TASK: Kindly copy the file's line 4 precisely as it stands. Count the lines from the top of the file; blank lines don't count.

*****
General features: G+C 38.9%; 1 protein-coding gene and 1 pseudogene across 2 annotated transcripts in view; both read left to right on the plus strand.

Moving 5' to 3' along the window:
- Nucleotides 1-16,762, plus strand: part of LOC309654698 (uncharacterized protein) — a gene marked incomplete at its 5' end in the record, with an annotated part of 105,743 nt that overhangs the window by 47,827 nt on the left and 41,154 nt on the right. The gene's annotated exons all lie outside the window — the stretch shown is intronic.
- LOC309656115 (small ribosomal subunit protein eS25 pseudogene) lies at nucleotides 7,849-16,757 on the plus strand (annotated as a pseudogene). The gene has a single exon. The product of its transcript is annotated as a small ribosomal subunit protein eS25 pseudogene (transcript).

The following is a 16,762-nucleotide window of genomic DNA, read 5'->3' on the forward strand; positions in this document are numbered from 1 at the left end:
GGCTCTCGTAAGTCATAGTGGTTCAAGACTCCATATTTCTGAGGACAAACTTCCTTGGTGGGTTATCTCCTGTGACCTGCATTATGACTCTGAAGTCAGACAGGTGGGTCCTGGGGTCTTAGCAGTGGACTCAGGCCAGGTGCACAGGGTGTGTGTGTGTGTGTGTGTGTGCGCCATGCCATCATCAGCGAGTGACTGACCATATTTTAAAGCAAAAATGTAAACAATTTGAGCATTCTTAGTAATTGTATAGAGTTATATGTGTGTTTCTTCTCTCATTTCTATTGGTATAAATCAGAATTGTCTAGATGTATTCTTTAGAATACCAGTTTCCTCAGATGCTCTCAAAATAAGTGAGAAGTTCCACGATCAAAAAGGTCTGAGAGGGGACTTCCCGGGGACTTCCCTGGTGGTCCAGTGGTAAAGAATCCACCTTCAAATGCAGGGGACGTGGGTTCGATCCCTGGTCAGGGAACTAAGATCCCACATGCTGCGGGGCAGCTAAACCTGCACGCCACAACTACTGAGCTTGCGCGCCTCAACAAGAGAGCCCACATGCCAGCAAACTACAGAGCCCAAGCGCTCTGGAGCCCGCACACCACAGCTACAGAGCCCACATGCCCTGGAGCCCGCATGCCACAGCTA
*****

- LOC309656115 (small ribosomal subunit protein eS25 pseudogene) lies at nucleotides 7,849-16,757 on the plus strand (annotated as a pseudogene). The gene has a single exon. The product of its transcript is annotated as a small ribosomal subunit protein eS25 pseudogene (transcript).